Monday, August 02, 2010
China Surpasses US as Top Energy User
In a rather stunning development, China has surpassed the US as the world's biggest energy consumer. The tremendous growth of China's economy has been predicated on massive energy consumption, and passing the US reflects the nation's rapid and enormous expansion.
According to the International Energy Agency (IEA), China consumed 2.252 billion tons of oil equivalent last year, about 4% more than the US. Oil-equivalent represents all forms of energy consumed, including crude oil, nuclear power, coal, natural gas and renewable sources, such as hydropower.
If there was ever a doubt, the findings reveal China to be a first-class industrial giant.
With a population of 1.3 billion people, China outnumbers the US by one billion citizens. The need to provide energy for all of those people is transforming global energy markets and increasing the global demand for oil. That, in turn, is affecting prices.
And with 20 percent of the global population, China's enormous demand will continue to drives oil costs.
Given that oil is a finite resource, China's demand and consumption ultimately affects the US. There will be great competition for the world's remaining energy resources.
China's new position in the energy-consumption spectrum represents a sea change because the US had been the world's biggest overall energy user since the early 1900s.
China's energy demand has increased quite rapidly; just 10 years ago, its energy consumption was half that of the US. Most energy experts had expected that China wouldn't surpass the US for another five years.
However, China's demand for energy grew four times faster than the IEA had predicted.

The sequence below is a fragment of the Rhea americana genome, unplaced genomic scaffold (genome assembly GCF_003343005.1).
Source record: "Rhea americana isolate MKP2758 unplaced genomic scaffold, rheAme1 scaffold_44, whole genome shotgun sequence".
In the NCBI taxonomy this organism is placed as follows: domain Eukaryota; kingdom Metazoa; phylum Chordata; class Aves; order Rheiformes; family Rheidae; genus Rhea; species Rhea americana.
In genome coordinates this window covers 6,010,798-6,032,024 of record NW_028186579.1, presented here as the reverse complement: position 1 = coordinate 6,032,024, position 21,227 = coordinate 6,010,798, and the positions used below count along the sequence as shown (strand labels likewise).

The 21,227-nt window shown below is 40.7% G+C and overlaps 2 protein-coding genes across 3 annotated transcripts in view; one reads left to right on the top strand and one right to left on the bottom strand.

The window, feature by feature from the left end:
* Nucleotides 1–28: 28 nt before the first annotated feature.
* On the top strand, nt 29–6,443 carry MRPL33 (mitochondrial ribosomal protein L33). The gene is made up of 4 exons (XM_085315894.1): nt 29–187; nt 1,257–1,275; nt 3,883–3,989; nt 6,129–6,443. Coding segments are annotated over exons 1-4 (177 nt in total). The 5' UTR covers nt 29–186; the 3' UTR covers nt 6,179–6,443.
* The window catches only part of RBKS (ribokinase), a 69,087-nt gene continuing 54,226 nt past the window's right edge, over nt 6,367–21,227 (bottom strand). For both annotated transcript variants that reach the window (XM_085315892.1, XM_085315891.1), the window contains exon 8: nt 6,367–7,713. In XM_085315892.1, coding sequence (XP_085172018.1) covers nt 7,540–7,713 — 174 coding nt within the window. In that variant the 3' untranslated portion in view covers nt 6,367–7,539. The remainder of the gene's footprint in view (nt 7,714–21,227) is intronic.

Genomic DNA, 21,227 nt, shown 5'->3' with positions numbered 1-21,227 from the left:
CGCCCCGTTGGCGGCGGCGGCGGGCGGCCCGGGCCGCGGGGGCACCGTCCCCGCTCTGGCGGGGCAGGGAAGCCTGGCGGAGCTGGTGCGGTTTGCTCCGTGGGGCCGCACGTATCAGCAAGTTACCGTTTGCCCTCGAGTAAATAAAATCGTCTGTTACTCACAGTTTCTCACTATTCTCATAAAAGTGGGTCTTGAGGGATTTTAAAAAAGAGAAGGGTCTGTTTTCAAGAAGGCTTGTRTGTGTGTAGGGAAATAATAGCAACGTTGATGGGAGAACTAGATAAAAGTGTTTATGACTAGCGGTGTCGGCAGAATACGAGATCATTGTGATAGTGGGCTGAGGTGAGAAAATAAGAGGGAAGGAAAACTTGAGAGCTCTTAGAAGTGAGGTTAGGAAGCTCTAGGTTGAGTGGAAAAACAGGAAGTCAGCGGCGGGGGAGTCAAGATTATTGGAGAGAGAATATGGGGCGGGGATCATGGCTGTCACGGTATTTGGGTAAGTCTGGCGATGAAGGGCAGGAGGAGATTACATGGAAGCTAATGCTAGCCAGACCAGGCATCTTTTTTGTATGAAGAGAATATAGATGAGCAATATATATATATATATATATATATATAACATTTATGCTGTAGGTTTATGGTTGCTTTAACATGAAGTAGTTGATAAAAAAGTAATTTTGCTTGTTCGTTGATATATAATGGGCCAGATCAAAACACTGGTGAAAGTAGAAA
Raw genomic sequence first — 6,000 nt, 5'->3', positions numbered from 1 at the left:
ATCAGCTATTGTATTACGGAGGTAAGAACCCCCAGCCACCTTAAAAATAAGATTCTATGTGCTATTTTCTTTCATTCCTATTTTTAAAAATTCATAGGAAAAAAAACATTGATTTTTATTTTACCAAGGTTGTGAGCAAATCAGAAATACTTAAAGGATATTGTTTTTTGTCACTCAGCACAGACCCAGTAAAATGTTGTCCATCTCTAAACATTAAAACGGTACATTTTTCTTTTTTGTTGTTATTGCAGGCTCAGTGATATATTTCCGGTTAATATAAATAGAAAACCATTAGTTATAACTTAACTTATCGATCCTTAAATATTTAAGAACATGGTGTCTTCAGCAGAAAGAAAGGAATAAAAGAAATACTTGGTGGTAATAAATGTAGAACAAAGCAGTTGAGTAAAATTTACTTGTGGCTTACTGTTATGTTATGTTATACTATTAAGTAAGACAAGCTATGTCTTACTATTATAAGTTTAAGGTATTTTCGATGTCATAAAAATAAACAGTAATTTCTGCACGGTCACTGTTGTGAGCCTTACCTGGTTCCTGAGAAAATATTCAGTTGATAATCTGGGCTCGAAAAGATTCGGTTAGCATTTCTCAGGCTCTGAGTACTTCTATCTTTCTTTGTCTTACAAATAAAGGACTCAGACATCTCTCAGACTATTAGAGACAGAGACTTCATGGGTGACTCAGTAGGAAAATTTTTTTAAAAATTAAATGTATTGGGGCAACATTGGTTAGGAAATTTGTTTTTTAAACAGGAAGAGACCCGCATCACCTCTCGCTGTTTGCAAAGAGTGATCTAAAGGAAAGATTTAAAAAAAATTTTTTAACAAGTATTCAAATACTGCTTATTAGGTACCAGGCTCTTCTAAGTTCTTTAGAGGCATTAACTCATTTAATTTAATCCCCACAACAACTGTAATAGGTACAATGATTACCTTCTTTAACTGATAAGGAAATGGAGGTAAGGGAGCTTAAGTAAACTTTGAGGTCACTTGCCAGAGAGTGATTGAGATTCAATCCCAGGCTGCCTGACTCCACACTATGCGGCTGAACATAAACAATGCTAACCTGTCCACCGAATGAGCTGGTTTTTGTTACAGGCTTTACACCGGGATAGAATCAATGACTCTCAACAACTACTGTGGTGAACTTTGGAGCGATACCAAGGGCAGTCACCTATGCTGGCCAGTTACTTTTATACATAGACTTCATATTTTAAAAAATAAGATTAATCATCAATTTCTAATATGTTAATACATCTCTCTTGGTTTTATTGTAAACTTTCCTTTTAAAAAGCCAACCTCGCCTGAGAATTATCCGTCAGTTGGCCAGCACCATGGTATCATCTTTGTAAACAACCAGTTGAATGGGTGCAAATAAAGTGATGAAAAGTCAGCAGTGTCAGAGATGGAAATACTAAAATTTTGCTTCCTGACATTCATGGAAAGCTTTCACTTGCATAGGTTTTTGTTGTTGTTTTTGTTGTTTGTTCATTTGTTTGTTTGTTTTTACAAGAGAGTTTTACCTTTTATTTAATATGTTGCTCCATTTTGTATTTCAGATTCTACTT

While US industrial activity has ebbed due to the recession, China has continued to experience annual double-digit growth rates.
In the early 1990s, China became a net oil importer for the first time as its demand finally outpaced domestic supplies. So while China was previously a major exporter of both oil and coal, it is now heavily reliant on imports.
This has led to China striking development deals with other oil rich nations, including such global hot spots as Iran, Sudan and Saudi Arabia, which now ships more oil to China than the US.
America's robust appetite for Chinese exports significantly helps to pay for the Asian nation's purchases of foreign oil.
China's enormous energy demand will also affect global climate change. In 2007, China passed the US as the world's largest emitter of carbon-dioxide emissions and other greenhouse gases.
According to Fatih Birol, the chief economist at the IEA, China's surging appetite for energy will require a massive and rapid infrastructure build out. China will need to construct some 1,000 gigawatts of new power-generation capacity over the next 15 years — about equal to the current total electricity-generation capacity in the US.
That is simply amazing. The US achieved its current capacity over a period of many decades. Yet China's growth seems to be on fast-forward.
China's growing energy demand and consumption will affect the US (and the rest of the world) in manifold ways, not the least of which is economically.
Over the past century, the growth of the US economy into the global leader was predicated on energy availability and consumption. This new radical shift could put that position into play.
Whereas the US once took its position as the dominant global player and energy / resource user for granted, it can no longer do so. China will now be competing with the US for vital resources, including oil. The competition ill be fierce, and costly.
The US, with just five percent of the global population, uses 25 percent of the world's oil. But that is not a birthright. Our ability to obtain all that oil is what has made the US the world's political, economic and military leader. Yet, we've suddenly got ourselves a large rival with very deep pockets, thanks to our purchases of Chinese goods.
The US will have to increasingly rely on energy efficiency as the quest for energy resources becomes more competitive.
But while China will spend $738 billion on clean energy over the next decade, the US can't even pass an energy bill — even as Big Energy lobbyists continue to water it down.